How Many Plates?
By Don L. Anderson
Purpose of paper
Reviews the history of plate tectonics, and why it is an inexact science. Discusses the question of the optimal shape and size of a tectonic plate and the possible total number of plates, Anderson calls the principle “Platonics.” Shows how using models on a smaller scale, such as foams, help us to determine the larger design of Earths plates.
Data used/observations made
A table of plate parameters shows the relationship between the “7 major plates that account for 94% of the surface area of the Earth,” with some of the smaller plates that are recognized. This table shows: surface area, growth rate, notes, and plate type for each plate.
Figure 1 depicts a graph relating packing density to the number of plates on a sphere.
Figure 2 shows 6 of the 10 possible configurations of great-circle arcs on sphere.
Figure 3 shows a flatten globe where each is an equal area projection.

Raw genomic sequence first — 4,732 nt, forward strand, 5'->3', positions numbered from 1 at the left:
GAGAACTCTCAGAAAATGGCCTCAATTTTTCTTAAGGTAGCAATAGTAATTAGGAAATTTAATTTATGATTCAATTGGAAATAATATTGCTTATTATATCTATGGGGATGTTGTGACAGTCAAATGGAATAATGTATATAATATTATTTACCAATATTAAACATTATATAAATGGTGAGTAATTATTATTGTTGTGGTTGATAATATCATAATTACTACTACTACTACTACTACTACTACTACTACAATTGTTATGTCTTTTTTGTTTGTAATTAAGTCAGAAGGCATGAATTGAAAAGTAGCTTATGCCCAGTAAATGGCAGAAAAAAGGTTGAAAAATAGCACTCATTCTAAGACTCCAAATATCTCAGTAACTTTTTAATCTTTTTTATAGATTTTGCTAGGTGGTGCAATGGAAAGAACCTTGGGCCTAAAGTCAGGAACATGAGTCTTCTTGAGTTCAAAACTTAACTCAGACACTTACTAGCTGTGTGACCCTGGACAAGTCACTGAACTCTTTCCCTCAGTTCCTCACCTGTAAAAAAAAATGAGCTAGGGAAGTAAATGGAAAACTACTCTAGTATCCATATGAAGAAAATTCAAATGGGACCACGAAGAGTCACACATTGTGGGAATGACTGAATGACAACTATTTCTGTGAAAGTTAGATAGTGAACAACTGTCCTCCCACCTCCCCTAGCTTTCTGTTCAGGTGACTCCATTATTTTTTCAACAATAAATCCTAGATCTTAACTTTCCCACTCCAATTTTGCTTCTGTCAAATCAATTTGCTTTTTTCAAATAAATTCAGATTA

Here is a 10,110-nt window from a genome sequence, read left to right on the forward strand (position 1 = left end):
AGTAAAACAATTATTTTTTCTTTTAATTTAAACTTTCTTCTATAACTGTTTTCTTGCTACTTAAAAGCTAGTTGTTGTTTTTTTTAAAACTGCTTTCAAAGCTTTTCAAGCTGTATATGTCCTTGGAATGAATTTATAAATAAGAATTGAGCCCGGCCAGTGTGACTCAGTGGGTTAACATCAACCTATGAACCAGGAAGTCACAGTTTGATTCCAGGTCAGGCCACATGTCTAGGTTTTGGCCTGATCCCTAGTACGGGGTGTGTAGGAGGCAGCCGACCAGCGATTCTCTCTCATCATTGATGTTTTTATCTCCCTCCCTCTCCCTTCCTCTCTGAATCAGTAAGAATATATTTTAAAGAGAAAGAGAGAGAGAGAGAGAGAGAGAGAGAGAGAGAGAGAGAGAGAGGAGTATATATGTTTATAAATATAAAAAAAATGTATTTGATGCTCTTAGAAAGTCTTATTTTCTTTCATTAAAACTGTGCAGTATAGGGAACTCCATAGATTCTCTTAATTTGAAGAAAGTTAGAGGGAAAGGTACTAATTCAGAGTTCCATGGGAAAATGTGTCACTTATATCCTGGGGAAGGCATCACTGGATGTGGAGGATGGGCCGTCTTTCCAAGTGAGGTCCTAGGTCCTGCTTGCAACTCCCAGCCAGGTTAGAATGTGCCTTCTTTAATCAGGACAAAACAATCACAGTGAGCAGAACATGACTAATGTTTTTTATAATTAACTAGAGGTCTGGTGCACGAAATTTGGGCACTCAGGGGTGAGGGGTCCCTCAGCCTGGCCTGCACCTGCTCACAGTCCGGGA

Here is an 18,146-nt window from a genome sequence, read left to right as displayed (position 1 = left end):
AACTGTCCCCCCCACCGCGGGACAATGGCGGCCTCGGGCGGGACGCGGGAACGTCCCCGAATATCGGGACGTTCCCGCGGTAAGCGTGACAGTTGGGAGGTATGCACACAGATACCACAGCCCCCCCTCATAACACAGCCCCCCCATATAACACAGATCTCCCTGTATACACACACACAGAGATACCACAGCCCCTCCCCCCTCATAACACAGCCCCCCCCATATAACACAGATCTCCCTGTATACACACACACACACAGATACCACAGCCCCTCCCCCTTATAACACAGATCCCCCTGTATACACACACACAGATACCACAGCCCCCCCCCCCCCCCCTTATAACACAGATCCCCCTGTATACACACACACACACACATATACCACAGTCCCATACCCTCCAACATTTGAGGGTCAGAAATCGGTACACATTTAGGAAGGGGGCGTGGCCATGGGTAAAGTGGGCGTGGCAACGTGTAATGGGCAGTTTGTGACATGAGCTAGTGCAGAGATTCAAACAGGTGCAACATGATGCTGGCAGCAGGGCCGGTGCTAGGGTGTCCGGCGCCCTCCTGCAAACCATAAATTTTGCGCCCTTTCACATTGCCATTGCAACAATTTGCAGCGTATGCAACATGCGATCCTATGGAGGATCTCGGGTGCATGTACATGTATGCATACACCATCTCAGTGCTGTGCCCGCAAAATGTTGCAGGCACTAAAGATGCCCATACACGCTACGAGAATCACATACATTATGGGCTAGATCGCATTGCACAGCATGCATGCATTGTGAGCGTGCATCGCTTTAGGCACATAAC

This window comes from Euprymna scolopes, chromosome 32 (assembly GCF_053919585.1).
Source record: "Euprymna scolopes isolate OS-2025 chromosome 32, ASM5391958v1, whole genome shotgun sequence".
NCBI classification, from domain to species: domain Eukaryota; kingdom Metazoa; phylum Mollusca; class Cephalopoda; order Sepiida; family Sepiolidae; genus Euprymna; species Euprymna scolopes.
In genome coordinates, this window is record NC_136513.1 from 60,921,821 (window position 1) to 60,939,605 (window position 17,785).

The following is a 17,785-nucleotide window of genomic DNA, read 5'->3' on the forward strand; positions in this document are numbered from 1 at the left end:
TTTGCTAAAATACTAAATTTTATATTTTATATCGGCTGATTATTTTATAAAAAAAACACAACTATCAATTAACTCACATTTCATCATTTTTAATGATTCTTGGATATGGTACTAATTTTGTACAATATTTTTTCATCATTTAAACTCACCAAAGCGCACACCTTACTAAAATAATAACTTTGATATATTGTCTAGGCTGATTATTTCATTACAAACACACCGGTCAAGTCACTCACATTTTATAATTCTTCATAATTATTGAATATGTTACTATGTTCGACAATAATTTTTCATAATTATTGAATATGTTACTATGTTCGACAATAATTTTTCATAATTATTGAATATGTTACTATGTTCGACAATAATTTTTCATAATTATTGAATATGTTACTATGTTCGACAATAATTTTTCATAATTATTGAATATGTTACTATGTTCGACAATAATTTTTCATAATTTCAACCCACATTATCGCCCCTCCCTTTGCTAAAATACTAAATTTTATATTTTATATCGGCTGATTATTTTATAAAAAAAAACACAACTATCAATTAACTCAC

Interpretations/discussion of data
The plate parameters table shows that although most of the world’s plates behave in a similar manor, they are not similar in dimension or pattern.
Figure 1 shows that the highest packing density, i.e. the smallest amount of void space, occurs when the number of plates is 6 or 12. Using this information, along with volcanic and earthquake trends, leads us believe that there are between 8 & 20 plates, with 12 being the most commonly quoted number.
Figure 2 visualizes the minimal service theory and allows us to see examples of the triple junctions meeting at 120 degrees. 5 of the 6 represent possible optimal shapes of plates and plate boundaries.
Figure 3 shows how the plates fit together and where possible deformation zones occur. Shows that plates typically have five neighboring plates, although they are far from being a typical pentagon shape. Shows the optical packing theory in a more real-world form.
The “ideal world” and the real world have many...